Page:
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J Mol Cell Cardiol. 2003 Jun;35(6):623-36.

Novel deletions in MYH7 and MYBPC3 identified in Indian families with familial hypertrophic cardiomyopathy.

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1
Department of Experimental Cardiology, Max-Planck-Institute for Physiological and Clinical Research, Benekestrasse 2, 61231, Bad Nauheim, Germany.

Abstract

Mutations causing familial hypertrophic cardiomyopathy (HCM) have been described in at least 11 genes encoding cardiac sarcomeric proteins. In this study, three previously unknown deletions have been identified in the human cardiac genes coding for beta-myosin heavy chain (MYH7 on chromosome 14) and myosin-binding protein-C (MYBPC3 on chromosome 11). In family MM, a 3-bp deletion in MYH7 was detected to be associated with loss of glutamic acid in position 927 (DeltaE927) of the myosin rod. In two other families (HH and NP, related by a common founder) a 2-bp loss in codon 453 (exon 16) of MYBPC3 was identified as the presumable cause of a translation reading frame shift. Taken together 15 living mutation carriers were investigated. Six deceased family members (with five cases of premature sudden cardiac death (SCD) in families MM and NP) were either obligate or suspected mutation carriers. In addition to these mutations a 25-bp deletion in intron 32 of MYBPC3 was identified in family MM (five carriers) and in a fourth family (MiR, one HCM patient, three deletion carriers). In agreement with the loss of the regular splicing branch point in the altered intron 32, a splicing deficiency was observed in an exon trapping experiment using MYBPC3 exon 33 as a test substrate. Varying disease profiles assessed using standard clinical, ECG and echocardiographic procedures in conjunction with mutation analysis led to the following conclusions: (1) In family MM the DeltaE927 deletion in MYH7 was assumed to be associated with complete penetrance. Two cases of reported SCD might have been related to this mutation. (2) The two families, HH and NP, distantly related by a common founder, and both suffering from a 2-bp deletion in exon 16 of MYBPC3 differed in their average phenotypes. In family NP, four cases of cardiac death were documented, whereas no cardiac-related death was reported from family HH. These results support the notion that mutations in HCM genes may directly determine disease penetrance and severity; however, a contribution of additional, unidentified factors (genes) to the HCM phenotype can-at least in some cases-not be excluded. (3) The deletion in intron 32 of MYBPC3 was seen in two families, but in both its relation to disease was not unequivocal. In addition, this deletion was observed in 16 of 229 unrelated healthy individuals of the population of the South Indian states of Kerala and Tamil Nadu. It was not seen in 270 Caucasians from Russia and western Europe. Hence, it is considered to represent a regional genetic polymorphism restricted to southern India. The association of the deletion with altered splicing in transfected cells suggests that this deletion may create a "modifying gene", which is per se not or only rarely causing HCM, but which may enhance the phenotype of a mutation responsible for disease.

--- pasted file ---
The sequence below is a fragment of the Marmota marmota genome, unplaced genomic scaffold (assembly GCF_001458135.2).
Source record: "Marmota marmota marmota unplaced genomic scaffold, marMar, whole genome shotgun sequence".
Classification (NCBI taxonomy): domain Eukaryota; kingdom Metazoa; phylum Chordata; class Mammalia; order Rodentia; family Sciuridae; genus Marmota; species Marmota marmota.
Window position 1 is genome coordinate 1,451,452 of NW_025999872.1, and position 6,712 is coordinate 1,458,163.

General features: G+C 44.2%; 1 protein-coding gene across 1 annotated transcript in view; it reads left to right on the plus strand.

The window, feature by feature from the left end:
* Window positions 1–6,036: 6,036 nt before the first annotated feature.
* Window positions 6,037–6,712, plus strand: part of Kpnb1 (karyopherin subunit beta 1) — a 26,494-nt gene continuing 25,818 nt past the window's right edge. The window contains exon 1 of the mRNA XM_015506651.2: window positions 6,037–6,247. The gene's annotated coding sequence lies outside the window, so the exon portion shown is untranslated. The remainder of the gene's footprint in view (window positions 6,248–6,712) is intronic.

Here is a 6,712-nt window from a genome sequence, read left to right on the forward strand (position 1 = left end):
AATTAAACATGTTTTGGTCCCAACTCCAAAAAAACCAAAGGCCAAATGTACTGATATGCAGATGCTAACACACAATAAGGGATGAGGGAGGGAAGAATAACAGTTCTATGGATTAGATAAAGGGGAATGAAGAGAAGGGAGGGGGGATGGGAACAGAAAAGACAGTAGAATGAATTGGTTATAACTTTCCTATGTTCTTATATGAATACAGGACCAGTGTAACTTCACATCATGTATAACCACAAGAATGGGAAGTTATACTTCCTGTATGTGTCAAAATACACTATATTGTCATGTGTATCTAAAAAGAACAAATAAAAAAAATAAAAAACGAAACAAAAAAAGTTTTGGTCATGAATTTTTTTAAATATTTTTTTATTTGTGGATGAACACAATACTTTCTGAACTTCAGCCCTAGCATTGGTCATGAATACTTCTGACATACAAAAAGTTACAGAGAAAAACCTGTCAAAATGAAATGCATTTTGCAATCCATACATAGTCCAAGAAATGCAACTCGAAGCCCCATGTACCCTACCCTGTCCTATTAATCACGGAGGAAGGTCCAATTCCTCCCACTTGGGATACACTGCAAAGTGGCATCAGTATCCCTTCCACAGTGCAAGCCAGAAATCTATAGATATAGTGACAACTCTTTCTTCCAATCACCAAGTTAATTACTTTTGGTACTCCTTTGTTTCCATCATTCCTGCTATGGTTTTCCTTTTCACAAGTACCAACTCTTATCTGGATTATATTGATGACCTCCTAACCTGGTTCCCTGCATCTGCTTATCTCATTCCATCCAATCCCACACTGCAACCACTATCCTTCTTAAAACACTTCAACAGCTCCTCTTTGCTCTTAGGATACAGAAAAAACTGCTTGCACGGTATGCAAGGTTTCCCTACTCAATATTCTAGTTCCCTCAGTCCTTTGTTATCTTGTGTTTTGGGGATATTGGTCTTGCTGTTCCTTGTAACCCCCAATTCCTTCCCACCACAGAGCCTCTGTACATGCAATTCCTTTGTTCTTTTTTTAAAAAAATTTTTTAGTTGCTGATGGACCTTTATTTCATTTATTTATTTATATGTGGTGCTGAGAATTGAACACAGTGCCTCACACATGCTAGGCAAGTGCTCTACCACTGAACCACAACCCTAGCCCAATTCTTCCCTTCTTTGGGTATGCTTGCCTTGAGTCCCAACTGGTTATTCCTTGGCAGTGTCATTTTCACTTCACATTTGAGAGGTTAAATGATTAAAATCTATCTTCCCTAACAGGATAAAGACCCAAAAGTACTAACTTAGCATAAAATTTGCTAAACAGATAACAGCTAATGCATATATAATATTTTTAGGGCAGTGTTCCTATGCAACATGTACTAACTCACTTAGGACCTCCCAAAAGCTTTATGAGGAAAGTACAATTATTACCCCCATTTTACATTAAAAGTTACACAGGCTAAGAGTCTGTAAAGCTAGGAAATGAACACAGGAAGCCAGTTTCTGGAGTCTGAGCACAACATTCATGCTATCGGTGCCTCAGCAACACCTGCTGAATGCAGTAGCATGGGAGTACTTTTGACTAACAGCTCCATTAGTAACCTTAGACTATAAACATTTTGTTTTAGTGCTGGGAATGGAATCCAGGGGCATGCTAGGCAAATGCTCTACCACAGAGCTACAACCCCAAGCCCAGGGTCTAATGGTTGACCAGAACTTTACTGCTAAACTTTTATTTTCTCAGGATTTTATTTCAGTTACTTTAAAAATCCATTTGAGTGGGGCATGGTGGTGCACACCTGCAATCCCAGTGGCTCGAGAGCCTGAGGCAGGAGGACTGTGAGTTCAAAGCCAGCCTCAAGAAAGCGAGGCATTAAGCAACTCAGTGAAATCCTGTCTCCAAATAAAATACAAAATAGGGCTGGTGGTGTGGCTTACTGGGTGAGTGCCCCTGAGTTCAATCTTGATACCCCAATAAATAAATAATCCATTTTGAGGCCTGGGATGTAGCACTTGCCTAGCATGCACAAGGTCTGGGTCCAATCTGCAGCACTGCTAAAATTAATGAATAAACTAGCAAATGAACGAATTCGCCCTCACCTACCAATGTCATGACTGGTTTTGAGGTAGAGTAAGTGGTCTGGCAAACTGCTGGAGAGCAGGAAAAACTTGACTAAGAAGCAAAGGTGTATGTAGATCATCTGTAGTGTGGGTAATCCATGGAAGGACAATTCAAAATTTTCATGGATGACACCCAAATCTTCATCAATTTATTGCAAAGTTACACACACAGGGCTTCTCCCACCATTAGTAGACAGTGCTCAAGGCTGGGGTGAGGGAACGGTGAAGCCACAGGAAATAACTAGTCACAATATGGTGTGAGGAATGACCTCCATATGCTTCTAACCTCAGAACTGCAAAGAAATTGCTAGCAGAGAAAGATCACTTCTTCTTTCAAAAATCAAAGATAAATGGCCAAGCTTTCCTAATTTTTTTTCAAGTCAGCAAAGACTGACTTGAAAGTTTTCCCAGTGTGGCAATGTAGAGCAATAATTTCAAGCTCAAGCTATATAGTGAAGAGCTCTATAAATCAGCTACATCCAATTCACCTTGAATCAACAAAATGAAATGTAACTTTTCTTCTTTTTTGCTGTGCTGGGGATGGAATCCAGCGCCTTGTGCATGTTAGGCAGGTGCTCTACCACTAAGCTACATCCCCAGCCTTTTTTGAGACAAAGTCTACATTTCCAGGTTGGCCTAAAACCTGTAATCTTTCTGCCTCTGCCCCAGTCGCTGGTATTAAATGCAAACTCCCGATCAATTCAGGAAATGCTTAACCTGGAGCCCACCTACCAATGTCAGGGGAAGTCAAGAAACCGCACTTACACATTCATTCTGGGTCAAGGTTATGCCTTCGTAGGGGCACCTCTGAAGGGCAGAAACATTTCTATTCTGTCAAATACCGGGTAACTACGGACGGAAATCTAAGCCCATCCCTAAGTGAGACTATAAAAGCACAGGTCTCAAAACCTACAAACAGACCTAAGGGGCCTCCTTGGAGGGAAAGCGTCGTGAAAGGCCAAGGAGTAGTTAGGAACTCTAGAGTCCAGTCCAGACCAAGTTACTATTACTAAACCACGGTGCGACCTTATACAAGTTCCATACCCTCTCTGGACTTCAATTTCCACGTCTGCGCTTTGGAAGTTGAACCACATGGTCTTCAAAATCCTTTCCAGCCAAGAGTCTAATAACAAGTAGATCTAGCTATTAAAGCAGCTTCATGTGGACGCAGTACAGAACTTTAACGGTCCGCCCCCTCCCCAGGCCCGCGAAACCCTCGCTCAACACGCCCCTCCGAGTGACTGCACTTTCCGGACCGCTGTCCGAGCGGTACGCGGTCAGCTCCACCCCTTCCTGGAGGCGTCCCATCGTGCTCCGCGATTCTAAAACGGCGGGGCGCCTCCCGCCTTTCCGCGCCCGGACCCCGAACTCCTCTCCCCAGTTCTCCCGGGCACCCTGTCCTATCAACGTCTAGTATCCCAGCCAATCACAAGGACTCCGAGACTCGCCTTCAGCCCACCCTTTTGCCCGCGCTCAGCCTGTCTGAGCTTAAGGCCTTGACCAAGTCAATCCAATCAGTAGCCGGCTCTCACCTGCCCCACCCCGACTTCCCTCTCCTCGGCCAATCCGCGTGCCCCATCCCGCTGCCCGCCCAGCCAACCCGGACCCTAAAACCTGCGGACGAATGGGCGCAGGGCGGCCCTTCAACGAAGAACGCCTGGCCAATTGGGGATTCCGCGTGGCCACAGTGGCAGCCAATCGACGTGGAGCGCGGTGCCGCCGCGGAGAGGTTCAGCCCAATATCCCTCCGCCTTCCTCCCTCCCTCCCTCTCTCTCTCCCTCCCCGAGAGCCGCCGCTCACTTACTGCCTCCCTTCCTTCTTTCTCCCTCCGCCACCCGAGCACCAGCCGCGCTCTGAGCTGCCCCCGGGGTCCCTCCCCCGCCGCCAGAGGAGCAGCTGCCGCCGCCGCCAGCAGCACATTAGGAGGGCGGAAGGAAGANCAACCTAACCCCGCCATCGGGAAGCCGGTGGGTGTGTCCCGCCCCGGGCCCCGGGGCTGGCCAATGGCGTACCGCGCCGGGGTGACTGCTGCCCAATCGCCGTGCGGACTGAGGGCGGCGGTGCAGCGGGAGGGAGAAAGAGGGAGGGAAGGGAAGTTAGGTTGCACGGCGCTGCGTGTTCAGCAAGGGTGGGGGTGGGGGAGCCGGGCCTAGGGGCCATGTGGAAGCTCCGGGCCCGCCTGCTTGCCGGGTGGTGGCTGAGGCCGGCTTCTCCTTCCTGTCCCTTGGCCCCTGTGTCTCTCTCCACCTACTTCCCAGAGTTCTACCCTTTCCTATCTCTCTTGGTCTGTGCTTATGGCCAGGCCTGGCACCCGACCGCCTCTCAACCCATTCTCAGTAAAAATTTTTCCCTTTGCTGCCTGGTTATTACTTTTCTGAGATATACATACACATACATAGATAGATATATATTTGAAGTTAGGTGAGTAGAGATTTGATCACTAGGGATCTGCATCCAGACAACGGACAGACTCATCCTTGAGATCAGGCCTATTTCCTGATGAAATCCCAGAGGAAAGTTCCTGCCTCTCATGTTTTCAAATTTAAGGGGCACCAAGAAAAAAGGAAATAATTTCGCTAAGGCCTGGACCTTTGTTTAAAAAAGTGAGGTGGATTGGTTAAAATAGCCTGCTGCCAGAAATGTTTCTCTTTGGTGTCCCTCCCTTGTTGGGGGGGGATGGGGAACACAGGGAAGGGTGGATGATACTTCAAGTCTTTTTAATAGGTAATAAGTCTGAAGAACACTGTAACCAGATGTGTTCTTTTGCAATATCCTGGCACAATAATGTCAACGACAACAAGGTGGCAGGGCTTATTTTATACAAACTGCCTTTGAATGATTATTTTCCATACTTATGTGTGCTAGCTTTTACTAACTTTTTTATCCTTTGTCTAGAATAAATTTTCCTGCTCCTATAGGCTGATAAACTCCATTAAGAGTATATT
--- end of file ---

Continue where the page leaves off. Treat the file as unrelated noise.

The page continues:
PMID:
12788380
[Indexed for MEDLINE]
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